I was looking for a router for my table and decided on the newer Triton router. I went with the 2-1/4 over the 3 hp as it was a little cheaper, had the above the table adjustment, and felt it was adequate for my usage power wise. I've run my largest bit with my dewalt 2-1/4 without problems.
Ordered through Amazon for about $175 shipped. Had some weirdness where they emailed me saying it would be delayed until the middle of September and then it arrived on the original expected date. The day after Amazon thoughtfully emailed me to let me know it had shipped. Thanks.
I could hear parts rolling around inside the box. Uh oh. It was shipped inside an Amazon box with a bunch of air bags. No obvious damage to the box. Nothing lose inside the box, and the plastic case was shrink wrapped. Rattle rattle rattle from inside the case. Open her up to find the 1/2" collet and some of the template guides loose. Everything seemed to be undamaged, though I was pretty wary about the collet. I dunno how they came loose, those suckers are in there pretty tight.
The case is another of those design students turned loose type of deals. You will never get all that crap to fit back in there unless you took pictures of how it was when you first opened it.
The manual was actually written by native English speakers, Hooray! But it is a little short on details, and constantly refers to parts by numbers which you have to flip back to a drawing at the beginning to figure out what they are talking about. Paper is cheap, put a drawing next to what you're saying.
I found the winder handle difficult to operate with one hand. There's a clutch that you have to pull in with your fingers and I just have a hard time doing it. With two hands it's very easy. I also had a hard time switching to free plunge mode and back again. There's a button at the center of the handle that you push in, and it's got to lock in. For some time I couldn't get it to lock, it'd just pop back out. Finally I figured out the router needs to be fully retracted for it to engage. I've as yet to figure out the trick to getting it to disengage. I have to push it 3-4 times and say a few choice words before it will do it. For table use this doesn't matter as you're going to be in winder mode all the time so I'm not too worried about it.
The hole in the subbase is HUGE. Over 3 inches. So you can get a big bit that's really too big for the motor to handle in there, but it's awfully hard to judge how deep the bit is set when it's floating out in space. There is a metal ring that you can pop in which holds the template guides, but none of that sits flush with the bottom. The hole in the extended plate/edge guide/circle cutter is equally as large. So if you plan on using it freehand I'd see buying/making another subbase in your future.
Unlike my Dewalt 618 in its plunge base regardless of depth setting the top of the router stays flat, so you can flip it over and set it down at any depth. It does seem to have quite a bit more start up jerk to it than the 618 though.
I elected not to make a removeable insert for my table. So I routed out half the thickness of the plywood, and figured I'd use the circle cutting feature of the extended plate (once, before chucking it back in the plastic case never to be seen again). It worked fine.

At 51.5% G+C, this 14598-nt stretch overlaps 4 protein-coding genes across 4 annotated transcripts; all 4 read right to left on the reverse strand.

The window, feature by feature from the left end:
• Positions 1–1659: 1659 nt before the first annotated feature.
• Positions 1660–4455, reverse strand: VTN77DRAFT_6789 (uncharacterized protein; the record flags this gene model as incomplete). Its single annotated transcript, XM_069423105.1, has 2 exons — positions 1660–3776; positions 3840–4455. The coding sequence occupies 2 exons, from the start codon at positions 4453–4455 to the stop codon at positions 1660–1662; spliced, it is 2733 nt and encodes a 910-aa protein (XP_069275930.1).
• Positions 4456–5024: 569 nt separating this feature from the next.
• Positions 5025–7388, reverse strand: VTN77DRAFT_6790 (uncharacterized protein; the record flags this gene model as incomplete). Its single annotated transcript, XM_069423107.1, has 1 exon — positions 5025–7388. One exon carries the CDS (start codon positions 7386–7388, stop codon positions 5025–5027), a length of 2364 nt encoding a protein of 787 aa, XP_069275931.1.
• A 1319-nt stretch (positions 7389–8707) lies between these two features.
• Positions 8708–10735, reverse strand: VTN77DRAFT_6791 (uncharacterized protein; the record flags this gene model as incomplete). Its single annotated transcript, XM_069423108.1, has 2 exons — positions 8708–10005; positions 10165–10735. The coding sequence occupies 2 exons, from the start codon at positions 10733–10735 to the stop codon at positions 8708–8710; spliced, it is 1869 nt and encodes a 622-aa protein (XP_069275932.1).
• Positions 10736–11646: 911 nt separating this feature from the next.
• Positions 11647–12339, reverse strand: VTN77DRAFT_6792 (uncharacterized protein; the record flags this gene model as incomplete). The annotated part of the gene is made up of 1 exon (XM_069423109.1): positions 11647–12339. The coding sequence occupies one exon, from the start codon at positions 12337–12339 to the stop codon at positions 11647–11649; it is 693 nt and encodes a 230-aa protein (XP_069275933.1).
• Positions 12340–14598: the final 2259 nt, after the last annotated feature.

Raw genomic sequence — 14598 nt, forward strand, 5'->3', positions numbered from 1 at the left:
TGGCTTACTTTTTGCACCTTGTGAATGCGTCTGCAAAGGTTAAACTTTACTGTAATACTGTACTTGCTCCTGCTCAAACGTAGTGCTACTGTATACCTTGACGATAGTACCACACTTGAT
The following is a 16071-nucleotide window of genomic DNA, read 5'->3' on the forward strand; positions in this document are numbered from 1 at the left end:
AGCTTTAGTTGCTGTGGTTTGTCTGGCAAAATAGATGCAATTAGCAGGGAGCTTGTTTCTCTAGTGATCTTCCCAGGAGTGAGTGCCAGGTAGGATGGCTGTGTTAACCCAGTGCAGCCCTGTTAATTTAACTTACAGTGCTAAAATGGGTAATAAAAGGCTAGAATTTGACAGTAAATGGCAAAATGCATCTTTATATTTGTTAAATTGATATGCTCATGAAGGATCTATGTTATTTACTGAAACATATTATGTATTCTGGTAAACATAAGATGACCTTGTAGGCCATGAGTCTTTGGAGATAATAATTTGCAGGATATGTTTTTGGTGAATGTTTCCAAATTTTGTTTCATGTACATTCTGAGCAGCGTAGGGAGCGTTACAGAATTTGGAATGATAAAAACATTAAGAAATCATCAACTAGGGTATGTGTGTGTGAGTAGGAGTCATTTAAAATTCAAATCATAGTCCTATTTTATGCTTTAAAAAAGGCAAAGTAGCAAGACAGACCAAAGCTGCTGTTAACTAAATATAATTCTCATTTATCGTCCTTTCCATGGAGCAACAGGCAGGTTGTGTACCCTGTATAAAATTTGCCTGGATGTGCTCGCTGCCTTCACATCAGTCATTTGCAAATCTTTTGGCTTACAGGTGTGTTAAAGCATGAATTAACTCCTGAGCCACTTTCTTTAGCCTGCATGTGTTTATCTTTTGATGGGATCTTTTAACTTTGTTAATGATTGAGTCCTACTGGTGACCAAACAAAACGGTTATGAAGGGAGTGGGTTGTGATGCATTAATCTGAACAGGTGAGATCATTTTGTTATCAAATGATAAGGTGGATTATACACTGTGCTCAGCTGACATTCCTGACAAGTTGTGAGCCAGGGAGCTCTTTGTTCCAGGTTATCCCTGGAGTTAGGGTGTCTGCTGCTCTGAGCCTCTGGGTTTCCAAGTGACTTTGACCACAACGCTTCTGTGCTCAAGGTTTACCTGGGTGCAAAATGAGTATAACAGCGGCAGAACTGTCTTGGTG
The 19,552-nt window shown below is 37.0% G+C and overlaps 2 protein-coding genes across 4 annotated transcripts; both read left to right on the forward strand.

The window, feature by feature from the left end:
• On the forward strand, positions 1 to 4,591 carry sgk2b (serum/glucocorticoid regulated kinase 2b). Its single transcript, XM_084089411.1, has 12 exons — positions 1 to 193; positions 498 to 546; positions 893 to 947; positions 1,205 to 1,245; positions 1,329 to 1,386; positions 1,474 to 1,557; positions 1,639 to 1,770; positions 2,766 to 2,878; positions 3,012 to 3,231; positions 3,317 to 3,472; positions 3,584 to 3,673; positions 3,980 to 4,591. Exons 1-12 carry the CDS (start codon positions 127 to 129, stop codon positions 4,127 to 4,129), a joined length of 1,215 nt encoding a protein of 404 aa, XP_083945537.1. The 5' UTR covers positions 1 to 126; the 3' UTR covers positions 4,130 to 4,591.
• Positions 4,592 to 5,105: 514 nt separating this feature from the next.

The subbase mounting screws are remarkably 1/4-20. Included were 2 pairs of longer screws that are meant for attaching the dust port, one pair was just the right length the other was a little too long. (Note to all router manufacturers, for the love of god make your mounting holes through holes and thread them all the way) So I cut the long ones and in she went.
Watching the collet pop up through the table for the first time I thought "Worth every penny." Collet locks when you spin it and the included wrench is a real bent wrench..
There is really only one logical way to mount the router in the table, and that is with the winder handle pointing out towards the front of the table. Otherwise the hole for the above the table bit adjustment is going to end up under the fence. This also gives you easy access to the winder handle for coarse adjustments, the fine adjustment if you don't want to use the handle above the table, and the plunge lock lever. The trouble is now the on/off switch is in the back.
Ah, but you're going to use another switch mounted on the table, says you. But you cannot bring the collet above the table with the switch in the on position. This makes sense, because if you could engage the collet lock while it was running, well, that would be very very VERY bad. In practice it is not hard at all to reach around the router for the switch, it's right on the corner, and you only have to do it when changing bits, so it's not a deal breaker and certainly the above the table changes are worth it.
I am not sure how much I am actually going to use the above the table bit adjustment. On the surface it seems like, hey, that would be convenient. But in reality, either you have to get the handle, stick it in and get it to engage, which is not difficult but not instantaneous either - or you open the door and turn the knob that's right there in front. And you've got to go in there anyway to lock the plunge lever. I did at one point forget to lock the lever while in winder mode and the height seemed to stay solid, but I wouldn't trust it.
I appreciate the fact that they are including a lot of accessories that everyone else wants to charge up the nose for. But at the same time I think they ought to do a for table use only version without all of that stuff. They could leave out the subbase and plunge spring as well. Keep the spiffy wrench though.